What's Affecting Oil Prices This Week (Sept. 11, 2017)?
In the week since our last edition of What’s Affecting Oil Prices, Brent prices averaged $53.64/bbl, a healthy gain from the previous week as U.S. exports and refining runs were hobbled by flooding in Texas. For the week ahead, Stratas Advisors expects Brent to average $53/bbl as the return of normal U.S. activity removes some recent support.
For the upcoming week, Stratas Advisors are expecting crude stocks to again report a build as the aftermath of Hurricane Harvey continues to work through the system. Crude stocks likely rose 4.8 million barrels. Stratas Advisors also expect the Brent-WTI differential to decrease slightly and average $5.00/bbl as WTI recovers on stronger runs and exports and Brent loses some steam.
The supporting rationale for the forecast is provided below.
Geopolitics, as it relates to oil, will continue to drive volatility with the few active hotspots that bear watching more likely to hamper oil supply, helping prices. While Venezuela continues its slow burn and Libya remains volatile, there are few active conflicts taking volumes offline currently. Ongoing tensions with North Korea could lend some support in the week ahead.
The dollar’s relationship with crude remains strong. The short-term outlook for the dollar is weak, potentially supporting crude. Hurricanes in the U.S., rising tensions with North Korea and dovish comments from fed speakers are all adding pressure.
Trader Sentiment: Positive
Trader sentiment will be a positive factor in the week ahead as Brent technicals indicate healthy price levels, out of overbought territory. Traders will remain sensitive to any negative fundamentals, but will be buoyed by reports of ongoing recovery at the refineries impacted by Hurricane Harvey. Positioning data was mixed in the latest release, with WTI managed money net longs increasing and ICE Brent managed money net longs falling slightly.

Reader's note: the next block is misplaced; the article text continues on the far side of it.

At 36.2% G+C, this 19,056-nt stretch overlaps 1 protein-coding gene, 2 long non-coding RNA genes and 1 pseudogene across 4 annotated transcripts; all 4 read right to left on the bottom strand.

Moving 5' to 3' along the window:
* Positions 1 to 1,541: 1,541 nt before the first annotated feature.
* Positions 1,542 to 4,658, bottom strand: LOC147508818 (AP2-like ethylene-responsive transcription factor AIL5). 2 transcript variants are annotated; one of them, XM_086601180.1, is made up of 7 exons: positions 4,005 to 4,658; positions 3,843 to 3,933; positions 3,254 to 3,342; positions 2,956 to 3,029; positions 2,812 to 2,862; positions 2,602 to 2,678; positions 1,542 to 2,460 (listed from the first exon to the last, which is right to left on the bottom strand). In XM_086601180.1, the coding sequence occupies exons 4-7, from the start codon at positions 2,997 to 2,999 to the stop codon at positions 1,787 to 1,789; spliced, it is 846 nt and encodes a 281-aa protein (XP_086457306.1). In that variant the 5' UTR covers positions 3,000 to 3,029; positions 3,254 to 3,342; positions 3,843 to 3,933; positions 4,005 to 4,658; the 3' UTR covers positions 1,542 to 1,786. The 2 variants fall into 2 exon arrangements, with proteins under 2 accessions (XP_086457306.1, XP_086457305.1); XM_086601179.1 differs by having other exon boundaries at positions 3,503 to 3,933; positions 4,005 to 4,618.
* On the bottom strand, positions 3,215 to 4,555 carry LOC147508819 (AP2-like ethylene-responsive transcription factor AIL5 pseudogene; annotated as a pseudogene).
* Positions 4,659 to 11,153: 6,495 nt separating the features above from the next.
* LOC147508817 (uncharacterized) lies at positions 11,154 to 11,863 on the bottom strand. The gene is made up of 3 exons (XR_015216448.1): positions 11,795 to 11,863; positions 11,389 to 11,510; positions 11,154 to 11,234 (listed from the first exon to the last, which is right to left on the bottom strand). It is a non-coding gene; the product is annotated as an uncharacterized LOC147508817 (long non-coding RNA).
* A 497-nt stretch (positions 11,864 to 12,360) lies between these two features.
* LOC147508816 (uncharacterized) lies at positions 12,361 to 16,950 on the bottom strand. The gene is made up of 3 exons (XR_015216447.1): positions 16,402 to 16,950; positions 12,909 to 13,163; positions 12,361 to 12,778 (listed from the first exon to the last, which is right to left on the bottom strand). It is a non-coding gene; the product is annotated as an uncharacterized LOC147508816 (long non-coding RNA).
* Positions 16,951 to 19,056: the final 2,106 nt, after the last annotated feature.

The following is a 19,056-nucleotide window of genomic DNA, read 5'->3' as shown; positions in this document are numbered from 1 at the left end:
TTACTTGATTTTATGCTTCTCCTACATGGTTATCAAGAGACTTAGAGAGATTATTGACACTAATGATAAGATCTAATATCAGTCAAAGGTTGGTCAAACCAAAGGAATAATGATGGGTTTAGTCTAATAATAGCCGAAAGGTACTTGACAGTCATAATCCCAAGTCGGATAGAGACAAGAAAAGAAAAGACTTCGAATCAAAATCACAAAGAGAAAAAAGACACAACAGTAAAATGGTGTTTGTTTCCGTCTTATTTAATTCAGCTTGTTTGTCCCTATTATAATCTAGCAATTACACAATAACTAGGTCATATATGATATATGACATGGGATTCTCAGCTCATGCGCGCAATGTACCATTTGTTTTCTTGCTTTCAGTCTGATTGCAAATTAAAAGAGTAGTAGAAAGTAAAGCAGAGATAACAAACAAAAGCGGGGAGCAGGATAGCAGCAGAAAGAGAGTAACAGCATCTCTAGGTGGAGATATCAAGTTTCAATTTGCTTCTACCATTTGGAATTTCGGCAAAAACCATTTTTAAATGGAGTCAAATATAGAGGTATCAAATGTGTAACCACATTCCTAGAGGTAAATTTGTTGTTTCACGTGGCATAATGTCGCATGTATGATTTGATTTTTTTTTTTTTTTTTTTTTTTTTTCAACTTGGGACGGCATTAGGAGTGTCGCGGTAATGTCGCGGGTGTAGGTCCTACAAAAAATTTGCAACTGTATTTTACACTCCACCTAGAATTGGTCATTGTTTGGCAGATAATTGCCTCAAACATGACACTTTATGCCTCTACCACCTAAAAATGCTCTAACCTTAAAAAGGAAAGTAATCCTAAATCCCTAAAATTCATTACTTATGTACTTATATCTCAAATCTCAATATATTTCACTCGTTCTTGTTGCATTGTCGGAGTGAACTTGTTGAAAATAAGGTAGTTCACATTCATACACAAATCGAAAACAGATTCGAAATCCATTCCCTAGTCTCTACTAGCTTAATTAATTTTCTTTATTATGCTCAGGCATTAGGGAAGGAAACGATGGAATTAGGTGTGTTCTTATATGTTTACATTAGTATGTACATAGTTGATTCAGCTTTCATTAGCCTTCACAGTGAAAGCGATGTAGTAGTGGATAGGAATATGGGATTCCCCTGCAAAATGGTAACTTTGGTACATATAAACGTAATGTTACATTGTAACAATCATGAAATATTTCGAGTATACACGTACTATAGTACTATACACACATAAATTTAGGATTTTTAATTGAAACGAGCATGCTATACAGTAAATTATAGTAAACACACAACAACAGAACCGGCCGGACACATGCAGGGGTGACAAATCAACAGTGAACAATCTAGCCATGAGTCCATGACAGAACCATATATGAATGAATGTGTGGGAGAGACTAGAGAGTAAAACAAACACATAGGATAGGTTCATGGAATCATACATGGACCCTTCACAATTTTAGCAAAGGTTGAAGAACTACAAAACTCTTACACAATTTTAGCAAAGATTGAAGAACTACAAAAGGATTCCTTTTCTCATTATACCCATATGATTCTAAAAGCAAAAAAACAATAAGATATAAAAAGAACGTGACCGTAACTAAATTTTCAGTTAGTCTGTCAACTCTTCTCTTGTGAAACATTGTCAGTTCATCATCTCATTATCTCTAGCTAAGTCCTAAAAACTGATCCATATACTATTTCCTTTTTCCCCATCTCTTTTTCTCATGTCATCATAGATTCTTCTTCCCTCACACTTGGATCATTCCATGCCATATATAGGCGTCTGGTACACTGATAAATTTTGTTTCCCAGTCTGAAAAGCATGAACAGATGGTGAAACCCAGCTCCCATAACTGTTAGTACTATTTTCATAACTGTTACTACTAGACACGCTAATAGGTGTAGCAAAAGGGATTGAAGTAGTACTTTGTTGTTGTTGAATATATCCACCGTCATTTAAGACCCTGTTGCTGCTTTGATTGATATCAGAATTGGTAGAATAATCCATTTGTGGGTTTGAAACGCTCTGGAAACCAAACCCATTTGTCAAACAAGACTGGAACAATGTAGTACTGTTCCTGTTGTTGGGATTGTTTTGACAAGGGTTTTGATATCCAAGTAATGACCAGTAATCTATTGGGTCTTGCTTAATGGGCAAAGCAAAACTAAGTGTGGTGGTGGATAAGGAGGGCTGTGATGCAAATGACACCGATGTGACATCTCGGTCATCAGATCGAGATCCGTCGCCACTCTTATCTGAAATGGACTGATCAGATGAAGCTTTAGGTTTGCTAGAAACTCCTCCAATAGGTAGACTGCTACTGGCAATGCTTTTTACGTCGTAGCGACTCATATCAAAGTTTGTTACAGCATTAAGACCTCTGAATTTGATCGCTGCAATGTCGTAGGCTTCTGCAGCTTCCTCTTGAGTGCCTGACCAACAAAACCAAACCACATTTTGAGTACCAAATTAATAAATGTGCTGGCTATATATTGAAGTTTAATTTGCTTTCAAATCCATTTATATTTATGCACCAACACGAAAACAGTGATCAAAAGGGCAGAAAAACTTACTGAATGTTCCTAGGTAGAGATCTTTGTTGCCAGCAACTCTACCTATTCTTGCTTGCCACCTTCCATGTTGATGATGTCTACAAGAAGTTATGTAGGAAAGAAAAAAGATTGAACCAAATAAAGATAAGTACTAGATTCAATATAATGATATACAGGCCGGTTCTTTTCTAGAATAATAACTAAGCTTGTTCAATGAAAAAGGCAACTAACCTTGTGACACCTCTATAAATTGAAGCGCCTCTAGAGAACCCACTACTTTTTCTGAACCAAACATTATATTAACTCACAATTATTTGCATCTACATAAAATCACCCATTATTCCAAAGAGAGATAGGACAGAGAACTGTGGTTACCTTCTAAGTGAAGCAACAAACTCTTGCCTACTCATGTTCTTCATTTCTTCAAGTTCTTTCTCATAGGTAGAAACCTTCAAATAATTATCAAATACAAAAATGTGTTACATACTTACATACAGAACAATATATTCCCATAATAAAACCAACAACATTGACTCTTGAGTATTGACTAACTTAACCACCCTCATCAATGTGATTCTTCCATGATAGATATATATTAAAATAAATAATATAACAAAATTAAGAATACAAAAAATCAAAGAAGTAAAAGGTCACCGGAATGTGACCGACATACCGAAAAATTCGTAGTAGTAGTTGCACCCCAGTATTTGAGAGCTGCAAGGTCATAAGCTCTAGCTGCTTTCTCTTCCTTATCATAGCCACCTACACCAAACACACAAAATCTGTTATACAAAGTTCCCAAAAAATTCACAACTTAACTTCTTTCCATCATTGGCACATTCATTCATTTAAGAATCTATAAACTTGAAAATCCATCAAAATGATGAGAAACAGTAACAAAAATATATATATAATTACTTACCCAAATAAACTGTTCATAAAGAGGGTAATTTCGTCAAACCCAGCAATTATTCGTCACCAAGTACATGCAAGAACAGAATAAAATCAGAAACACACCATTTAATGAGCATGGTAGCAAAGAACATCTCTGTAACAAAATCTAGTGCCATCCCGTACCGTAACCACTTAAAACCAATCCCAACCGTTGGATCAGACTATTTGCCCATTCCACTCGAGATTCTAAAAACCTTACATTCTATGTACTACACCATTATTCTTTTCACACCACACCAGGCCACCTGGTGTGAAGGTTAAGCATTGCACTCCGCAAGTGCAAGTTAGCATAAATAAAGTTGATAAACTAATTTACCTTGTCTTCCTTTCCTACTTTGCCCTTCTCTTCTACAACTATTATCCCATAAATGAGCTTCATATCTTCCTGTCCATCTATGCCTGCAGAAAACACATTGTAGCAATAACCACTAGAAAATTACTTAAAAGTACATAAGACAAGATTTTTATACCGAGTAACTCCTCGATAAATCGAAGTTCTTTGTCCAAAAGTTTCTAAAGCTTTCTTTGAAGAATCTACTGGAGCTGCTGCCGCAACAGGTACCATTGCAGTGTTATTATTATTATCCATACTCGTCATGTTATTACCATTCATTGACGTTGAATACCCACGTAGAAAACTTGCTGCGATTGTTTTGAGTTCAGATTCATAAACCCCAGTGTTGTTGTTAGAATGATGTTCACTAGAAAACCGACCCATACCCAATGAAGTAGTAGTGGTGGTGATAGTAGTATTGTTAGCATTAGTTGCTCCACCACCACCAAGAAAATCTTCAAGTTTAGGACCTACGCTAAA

Last week the number of operating oil rigs in the U.S. fell by three, according to the weekly report from Baker Hughes. U.S. oil rigs now stand at 756 compared with 414 at the same time in 2016. Estimated U.S. production dropped sharply last week on outages due to Hurricane Harvey. Production activity rebounded fairly quickly after the hurricane passed through the Gulf, and this week’s numbers are likely to show a bounce-back that could temporarily pressure prices. Stronger export data as Texas area ports reopen will mitigate some of this pressure.
As expected, U.S. gasoline demand took a sharp turn down last week, but remains near the top of its five-year range on a four-week average basis. Hurricane Irma battering Florida and parts of the Georgia coast before moving inland is likely to pressure demand and prices in the week ahead. Distillate demand on a four-week average basis remains extremely healthy and is well above the five-year max. ARA product stocks remain healthy, with recent builds driven almost entirely by fuel oil as distillate and gasoline are flat to down.
The temporary loss of a significant portion of Gulf Coast refining capacity bolstered global margins substantially. While these margins will likely continue to fall in the week ahead, runs will increase on the Gulf Coast as the affected facilities are slowly brought back, a positive for domestic U.S. crude prices. European margins have already given back some of their gains from the Hurricane Harvey outages, but Hurricane Irma’s uncertain path of the last week provided a small leg of support.
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